The GAM/DP Theory of Personality and Creativity
by: William A. Therivel, PhD
Vol 1 Vol 2 Vol 3 Vol 4 Vol 5 Vol 6
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-GAM/DP Synopsis
-GAM Introduction
-DP Introduction
-GAM/DP Summary
 
-Mozart and not Salieri
-Personality Families
-Berlin's Hedgehogs & Foxes
-James Joyce - Fox
-Newton's Personality Styles
-Gifted and Talented
-GAM's Marginal Men
-GAM's Heidegger
-GAM's Nietzsche
-GAM's Nathaniel Hawthorne
-German Ethnopsychology
-Japanese Ethnopsychology
-French Ethnopsychology
-Spanish Ethnopsychology
-Chinese Ethnopsychology
-Argentine Ethnopsychology
-Byzantium's Creativity
-Venice's Creativity
-Chaucer's Griselda
-Western Medicine's Origins
-Individual Growth by Thinking GxAxMxDP
 
William A. Therivel
-High Creativity Unmasked
-Studying Power
-Studying National Characters
-Studying National Creativity

Robert Park's typology of marginal men is discussed in
Therivel's GAM/DP Theory of Personality and Creativity.

GAM's Marginal Men

GAM Leadsmen [Naipaul, Said, Cervantes, Montaigne, Marx, Freud, Napoleon, Endo] Are Not Parkian Marginal Men

The above is the title of chapter 1 of volume 4 of William A. Therivel's The GAM/DP Theory of Personality and Creativity (G stands for genetic endowment, A for assistances of youth, M for misfortunes of youth, DP for division of power, UP for unity of power). For an introduction to the GAM part of the theory click "Introduction to GAM"; for an introduction to the DP part click on "Introduction to DP".
In this website, the reader is also offered a shortcut: The GAM/DP Synopsis and an expanded version, The GAM/DP Summary of volumes 1 through 4.

This is a long and important chapter of which I report the table of contents and some pages.

Leadsman: In nautical parlance, a man who uses a lead line to take soundings; in GAM parlance a member of the 5th challenged personality family.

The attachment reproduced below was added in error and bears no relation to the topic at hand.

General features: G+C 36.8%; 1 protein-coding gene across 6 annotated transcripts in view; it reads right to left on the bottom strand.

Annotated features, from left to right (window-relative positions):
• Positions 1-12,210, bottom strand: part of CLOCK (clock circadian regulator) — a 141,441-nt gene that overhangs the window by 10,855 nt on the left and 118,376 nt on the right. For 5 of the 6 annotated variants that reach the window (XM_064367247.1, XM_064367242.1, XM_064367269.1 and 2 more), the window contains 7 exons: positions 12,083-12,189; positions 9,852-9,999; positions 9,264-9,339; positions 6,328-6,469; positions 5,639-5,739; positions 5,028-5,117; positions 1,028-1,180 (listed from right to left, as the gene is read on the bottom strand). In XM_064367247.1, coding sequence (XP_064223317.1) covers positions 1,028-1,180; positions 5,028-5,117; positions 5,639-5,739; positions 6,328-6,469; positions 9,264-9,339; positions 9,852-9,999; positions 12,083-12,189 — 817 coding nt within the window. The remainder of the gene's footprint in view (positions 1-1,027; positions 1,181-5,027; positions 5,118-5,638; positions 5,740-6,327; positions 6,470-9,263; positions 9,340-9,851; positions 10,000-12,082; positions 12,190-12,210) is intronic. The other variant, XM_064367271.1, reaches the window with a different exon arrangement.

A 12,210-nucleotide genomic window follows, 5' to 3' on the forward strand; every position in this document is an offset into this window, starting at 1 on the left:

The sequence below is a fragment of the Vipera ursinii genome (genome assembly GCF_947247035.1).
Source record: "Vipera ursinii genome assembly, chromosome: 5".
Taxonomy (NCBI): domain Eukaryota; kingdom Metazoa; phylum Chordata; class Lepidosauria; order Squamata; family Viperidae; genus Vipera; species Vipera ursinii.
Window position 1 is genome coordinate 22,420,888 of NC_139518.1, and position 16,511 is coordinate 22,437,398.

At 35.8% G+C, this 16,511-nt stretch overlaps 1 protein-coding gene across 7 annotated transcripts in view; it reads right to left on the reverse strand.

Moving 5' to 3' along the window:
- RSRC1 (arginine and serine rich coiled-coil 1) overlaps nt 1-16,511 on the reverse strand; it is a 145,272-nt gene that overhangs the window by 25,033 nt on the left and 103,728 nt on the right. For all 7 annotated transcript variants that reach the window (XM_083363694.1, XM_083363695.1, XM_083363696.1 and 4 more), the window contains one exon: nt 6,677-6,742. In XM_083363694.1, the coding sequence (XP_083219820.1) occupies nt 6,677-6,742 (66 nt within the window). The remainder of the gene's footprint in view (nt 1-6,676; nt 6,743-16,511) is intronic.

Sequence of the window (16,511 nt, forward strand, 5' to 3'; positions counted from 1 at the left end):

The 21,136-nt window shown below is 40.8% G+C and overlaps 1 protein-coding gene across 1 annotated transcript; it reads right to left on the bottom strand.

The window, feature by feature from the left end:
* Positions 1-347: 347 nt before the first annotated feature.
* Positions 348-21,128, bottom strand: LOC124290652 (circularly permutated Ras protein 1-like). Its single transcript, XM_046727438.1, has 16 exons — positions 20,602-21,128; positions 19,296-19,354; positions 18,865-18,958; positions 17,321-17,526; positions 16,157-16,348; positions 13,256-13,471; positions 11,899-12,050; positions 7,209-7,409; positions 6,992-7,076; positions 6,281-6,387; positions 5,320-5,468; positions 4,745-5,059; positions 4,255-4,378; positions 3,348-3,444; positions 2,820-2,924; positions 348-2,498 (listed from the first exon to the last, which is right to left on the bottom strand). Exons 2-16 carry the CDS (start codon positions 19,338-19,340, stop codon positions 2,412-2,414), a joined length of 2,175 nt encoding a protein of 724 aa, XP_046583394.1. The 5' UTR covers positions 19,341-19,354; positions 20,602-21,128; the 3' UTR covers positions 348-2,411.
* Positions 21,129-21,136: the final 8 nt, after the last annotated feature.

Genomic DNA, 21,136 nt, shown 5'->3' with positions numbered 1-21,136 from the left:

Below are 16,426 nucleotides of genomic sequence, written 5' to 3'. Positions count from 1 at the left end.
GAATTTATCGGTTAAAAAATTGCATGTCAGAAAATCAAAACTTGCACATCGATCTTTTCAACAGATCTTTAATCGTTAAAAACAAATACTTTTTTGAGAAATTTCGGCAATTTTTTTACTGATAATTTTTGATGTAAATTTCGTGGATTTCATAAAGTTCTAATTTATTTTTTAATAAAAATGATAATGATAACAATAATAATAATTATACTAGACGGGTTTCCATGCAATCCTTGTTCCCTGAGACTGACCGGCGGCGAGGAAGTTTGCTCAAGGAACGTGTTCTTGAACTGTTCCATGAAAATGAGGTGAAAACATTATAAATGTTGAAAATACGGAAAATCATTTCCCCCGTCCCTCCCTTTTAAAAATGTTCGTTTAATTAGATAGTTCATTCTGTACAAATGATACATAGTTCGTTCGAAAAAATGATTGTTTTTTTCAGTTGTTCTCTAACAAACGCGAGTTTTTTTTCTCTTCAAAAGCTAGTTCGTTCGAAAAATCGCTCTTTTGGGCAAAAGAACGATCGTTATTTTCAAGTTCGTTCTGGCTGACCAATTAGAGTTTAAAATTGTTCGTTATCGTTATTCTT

This chapter is divided into the following sections:

I. Introduction
II. V.S. Naipaul
     1. The making of a leadsman
     2. As leadsman
III. Edward Said
     1. The making of a leadsman
     2. As leadsman
IV. Eminent Leadsmen of Jewish Origin
     1. Cervantes
     2. Montaigne
     3. Marx
     4. Freud
     5. Veblen's 1919 comments
V. Napoleon
     1. The making of a leadsman
     2. As leadsman
VI. Shusaku Endo
     1. The making of a leadsman
     2. As leadsman
VII. In the End

Introduction
     Marginal men, as described by Robert Park in his seminal article "Human migration and the marginal man" of 1928, are those whose personality is "a cultural hybrid, a man living and sharing intimately in the cultural life and traditions of two distinct peoples; never quite willing to break, even if he were permitted to do so, with his past and his traditions, and not quite accepted, because of racial prejudice, in the new society in which he now sought to find a place. He was a man on the margin of two cultures and two societies, which never completely interpenetrated and fused" (p. 892). The marginal man was characterized as suffering from "spiritual instability, intensified self-consciousness, restlessness, and malaise" (ib., p. 893). Then, as stressed by Leslie, Larson, and Gorman, 1973: "The lot of the marginal man is, thus, a lonely one. Unable to share fully in the way of any group, he may lack deep friendships and otherwise feel cut off from his fellows…. In extreme cases, these symptoms may be defined as those of incipient mental illness" (p. 88).